“Some people continue to defend trickle-down theories which assume that economic growth, encouraged by a free market, will inevitably succeed in bringing about greater justice and inclusiveness in the world. This opinion, which has never been confirmed by the facts, expresses a crude and naïve trust in the goodness of those wielding economic power and in the sacralized workings of the prevailing economic system. Meanwhile, the excluded are still waiting. To sustain a lifestyle which excludes others, or to sustain enthusiasm for that selfish ideal, a globalization of indifference has developed. Almost without being aware of it, we end up being incapable of feeling compassion at the outcry of the poor, weeping for other people’s pain, and feeling a need to help them, as though all this were someone else’s responsibility and not our own. The culture of prosperity deadens us; we are thrilled if the market offers us something new to purchase; and in the meantime all those lives stunted for lack of opportunity seem a mere spectacle; they fail to move us.”—
So I had to wiki to understand what this quote is from, and basically the pope can release something called an apostolic exhortation whenever he wants, and it doesn’t dictate church doctrine at all, but it’s kind of like a long blog post where he’s like, “Hey, hi, hope everyone’s doing well. Here are my thoughts on some good tudes we might want to try out as we walk through the world.”
Anyway, the new pope seems like a good pope. Nice pope, Italy. Solid pope.
Went into Duane Reade tonight to buy some tampons and the cashier asked me if I wanted them double bagged as I was checking out. She gave a knowing smile like, “I know how it is,” and I smiled back and said, “Nope! One bag’s fine.” Then we completed the transaction and disappeared from each other’s lives forever.
On the one hand, I get it. Bodies are embarrassing, everything’s the worst, she wanted to do me a courtesy. One million namastes. But on the other hand, blood leaks out of me the same way sweat drips out of your armpits and pee squirts out of your dick tip, and there is not time in my day or space in my heart to have to worry about whether the physical reality of my existing in space is potentially scandalizing some stranger riding the same train as me for fifteen minutes.
I think that’s what adulthood is for me. Or has been thus far. Just not being embarrassed anymore. About anything. Fuck it.
Life’s not embarrassing. Everything happens all the time and it’s weird and ugly and icky and we deal with it and stare at it, mortified, and then it turns out to be pretty fine after all.
Time Warner representative (who had been very helpful and nice):Anything else I can help you with before you go?
Me:I've just never been more discouraged by the experience of being someone's customer. This has nothing to do with you, you were great, I just want our file to show that like... I am so, so upset to be using this service and making these calls and giving you my money, and if another company could help us, I would choose them immediately.
Him:This is off the record, but I feel you.
Me:You've been great. Sorry to put that on you, but I just want my file to be really serious and scary at this point, ya know? I want it to demand attention. I want like, flames to appear on people's screens when I call.
“Yesterday when a friend was all, “Oh my God, have you seen the Kanye video?” I was like, no, I don’t care about the Kanye video and I feel as if it is one of the few signal achievements in my career, if we want to call it that, that I have somehow gotten myself into a position where I don’t need to have an opinion about the Kanye video, and, more importantly, no one really needs to have an opinion about the Kanye video, the fact that you are going to watch something that is widely acknowledged to be terrible—the fact that you are going to watch something and hope while you watch that it is exactly as terrible as widely acknowledged—so that you can be a part of the “conversation,” which is just an empty and ridiculous exchange of self-important jack-offs trying to speak as loudly as possible so that they can drown out the inner voice that tells them just how shockingly bereft of value their own lives are as they careen towards oblivion, is a remarkable indictment of the vacuous, hollow pit we confuse with culture these days. You don’t have to watch ANYTHING, and the less you say about something the smarter you are. Good Lord, people, listen to yourselves, if you can even stand it, it’s horrifying. (I had switched to the second person plural at this point because my friend, having heard so many variations of this monologue already, had long since wandered off.) Anyway, that was before I saw this Bob Dylan video, which is really something. And I say this as someone who doesn’t go in for the concept of “interactive” at all. It’s pretty neat!”—Alex Balk wrote something perfect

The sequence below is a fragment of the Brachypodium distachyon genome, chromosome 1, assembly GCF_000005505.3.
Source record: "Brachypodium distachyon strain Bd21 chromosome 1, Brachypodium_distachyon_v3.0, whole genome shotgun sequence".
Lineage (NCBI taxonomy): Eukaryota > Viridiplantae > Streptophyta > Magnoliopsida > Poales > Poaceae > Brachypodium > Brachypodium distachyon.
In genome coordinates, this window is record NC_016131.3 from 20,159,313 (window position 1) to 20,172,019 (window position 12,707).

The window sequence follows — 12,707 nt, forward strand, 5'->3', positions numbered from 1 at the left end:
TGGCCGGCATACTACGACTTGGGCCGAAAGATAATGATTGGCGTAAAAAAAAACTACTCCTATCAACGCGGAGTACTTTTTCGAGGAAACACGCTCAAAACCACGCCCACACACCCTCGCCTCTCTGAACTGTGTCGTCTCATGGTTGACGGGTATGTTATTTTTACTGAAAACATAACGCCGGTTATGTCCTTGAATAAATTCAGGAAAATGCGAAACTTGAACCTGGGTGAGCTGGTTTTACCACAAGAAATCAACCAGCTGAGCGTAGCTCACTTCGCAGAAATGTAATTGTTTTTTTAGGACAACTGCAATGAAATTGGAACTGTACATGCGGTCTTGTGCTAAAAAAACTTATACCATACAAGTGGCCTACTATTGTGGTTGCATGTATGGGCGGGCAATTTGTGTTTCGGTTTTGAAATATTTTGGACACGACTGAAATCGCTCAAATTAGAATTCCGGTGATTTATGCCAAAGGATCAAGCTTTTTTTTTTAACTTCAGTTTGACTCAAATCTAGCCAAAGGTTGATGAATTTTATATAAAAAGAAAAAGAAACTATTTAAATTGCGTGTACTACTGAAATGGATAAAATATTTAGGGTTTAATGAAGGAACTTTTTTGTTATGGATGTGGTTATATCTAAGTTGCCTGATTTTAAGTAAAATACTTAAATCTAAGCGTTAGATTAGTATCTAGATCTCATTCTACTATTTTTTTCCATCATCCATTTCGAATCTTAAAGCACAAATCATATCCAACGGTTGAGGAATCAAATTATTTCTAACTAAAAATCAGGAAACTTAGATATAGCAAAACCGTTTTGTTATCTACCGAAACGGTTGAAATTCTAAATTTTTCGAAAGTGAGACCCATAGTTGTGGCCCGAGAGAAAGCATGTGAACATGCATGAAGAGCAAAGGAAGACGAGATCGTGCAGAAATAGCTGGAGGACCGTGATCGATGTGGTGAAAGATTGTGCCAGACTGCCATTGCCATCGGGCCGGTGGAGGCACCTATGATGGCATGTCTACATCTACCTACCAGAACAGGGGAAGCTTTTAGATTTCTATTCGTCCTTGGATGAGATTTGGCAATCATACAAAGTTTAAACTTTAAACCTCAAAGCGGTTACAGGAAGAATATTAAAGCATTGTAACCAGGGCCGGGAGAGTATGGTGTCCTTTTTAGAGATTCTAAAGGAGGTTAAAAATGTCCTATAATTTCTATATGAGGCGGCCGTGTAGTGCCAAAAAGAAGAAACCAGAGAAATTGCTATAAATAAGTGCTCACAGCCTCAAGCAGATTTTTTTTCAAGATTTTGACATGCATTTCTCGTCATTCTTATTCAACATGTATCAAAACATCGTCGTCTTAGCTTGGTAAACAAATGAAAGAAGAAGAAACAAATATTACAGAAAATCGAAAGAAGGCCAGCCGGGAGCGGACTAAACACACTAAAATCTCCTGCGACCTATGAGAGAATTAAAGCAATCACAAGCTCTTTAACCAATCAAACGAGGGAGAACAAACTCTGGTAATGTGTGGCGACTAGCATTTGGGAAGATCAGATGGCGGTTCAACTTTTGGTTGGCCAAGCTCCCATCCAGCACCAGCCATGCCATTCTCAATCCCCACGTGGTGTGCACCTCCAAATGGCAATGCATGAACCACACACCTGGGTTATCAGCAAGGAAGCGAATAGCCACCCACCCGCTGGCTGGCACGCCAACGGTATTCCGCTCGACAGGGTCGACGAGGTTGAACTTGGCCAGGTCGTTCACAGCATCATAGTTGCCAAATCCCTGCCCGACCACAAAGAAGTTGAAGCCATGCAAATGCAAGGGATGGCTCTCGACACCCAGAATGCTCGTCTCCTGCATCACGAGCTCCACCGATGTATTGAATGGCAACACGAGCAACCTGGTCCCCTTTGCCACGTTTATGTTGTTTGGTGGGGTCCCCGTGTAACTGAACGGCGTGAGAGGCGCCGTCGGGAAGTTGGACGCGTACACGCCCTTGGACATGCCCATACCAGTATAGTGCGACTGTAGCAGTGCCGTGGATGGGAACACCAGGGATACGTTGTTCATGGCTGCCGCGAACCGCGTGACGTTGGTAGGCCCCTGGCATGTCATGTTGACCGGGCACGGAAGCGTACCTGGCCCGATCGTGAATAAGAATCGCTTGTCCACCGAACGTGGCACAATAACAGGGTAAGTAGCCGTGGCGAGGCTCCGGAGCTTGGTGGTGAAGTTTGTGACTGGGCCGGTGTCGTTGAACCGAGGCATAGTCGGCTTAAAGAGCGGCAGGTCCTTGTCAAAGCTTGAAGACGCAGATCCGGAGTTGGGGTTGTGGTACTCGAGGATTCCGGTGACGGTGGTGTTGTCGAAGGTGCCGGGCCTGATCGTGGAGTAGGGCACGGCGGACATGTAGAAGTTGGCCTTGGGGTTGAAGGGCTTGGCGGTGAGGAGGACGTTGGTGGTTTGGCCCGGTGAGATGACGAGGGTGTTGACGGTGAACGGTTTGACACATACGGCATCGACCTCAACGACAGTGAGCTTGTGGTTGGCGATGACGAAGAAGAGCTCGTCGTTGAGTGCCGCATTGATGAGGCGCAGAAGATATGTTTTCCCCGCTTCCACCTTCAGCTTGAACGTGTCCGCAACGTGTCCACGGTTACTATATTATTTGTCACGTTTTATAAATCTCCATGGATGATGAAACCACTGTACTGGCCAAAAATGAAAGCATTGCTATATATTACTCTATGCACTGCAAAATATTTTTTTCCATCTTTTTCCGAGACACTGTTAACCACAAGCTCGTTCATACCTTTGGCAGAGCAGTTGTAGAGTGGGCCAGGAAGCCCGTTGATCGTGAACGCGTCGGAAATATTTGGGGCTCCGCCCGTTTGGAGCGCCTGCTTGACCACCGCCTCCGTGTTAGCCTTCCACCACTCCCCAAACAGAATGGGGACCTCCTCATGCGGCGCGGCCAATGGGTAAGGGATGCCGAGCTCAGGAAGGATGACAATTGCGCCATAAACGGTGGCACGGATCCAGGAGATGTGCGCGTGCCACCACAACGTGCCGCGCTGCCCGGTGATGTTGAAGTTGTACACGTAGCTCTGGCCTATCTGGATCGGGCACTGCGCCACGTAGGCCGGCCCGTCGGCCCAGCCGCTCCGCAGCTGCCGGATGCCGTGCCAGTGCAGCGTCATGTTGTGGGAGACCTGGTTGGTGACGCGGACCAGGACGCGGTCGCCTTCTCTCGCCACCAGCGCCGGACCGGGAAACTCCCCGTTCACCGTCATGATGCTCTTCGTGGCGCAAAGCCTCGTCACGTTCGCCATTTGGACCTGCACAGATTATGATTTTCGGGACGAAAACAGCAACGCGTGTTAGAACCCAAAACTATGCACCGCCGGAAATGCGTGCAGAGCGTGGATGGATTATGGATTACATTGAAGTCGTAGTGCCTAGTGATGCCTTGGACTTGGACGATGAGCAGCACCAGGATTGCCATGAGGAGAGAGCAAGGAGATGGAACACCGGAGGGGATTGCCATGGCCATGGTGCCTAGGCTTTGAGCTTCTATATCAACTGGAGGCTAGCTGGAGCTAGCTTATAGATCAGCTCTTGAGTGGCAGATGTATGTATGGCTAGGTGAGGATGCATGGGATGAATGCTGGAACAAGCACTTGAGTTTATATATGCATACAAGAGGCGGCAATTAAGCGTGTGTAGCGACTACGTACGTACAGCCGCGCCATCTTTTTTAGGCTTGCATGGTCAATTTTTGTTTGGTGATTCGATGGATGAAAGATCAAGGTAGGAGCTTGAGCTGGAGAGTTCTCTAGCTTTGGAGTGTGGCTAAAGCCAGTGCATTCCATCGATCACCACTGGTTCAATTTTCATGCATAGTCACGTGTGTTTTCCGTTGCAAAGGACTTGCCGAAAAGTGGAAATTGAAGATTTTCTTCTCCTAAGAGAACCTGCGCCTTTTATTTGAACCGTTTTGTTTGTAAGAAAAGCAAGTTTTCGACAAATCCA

Like four weeks ago I was on the sidewalk after work when an SUV full of people pulled over and asked me if they were close to a nearby seafood restaurant. I got really excited, because I could actually help, and said, “Yep! You are! Just go up to this light, take a right, and you should see it within a block or two.”
The driver, a young guy, turned to his mom or aunt or whoever he was driving with and said, “See! I told you we’re close!” and then they drove away.
Mere seconds later, the tail lights still receding, I realized that they didn’t need to take the right. They needed to go straight at the light. Straight and it’d be right there.
My stopping to help had actually gotten them more lost.
If they got in an accident after taking that right, it’d be my fault.
If they hit a pedestrian while taking the three rights necessary to correct my bad advice, it’d be on my hands.
If they missed their reservation and had to spend their big family night in the city at a McDonald’s… you get the idea.
“Emotional” is the latest video from Rilo Kiley’s recent rarities compilation, RKives. In keeping with frontwoman Jenny Lewis’ expressive lyrics, the clip runs a gamut of feelings, from laughter to anguish, by incorporating vintage black-and-white footage from the 1950s and Sixties.
What four year old does Rolling Stone have writing their clickables?
"a gamut of feelings, from laughter…"
Ah yes, that known feeling, laughter. Not happiness. Not amusement. Laughter. Because laughing when you’re crying and laughing at a standup set are driven by the same feeling.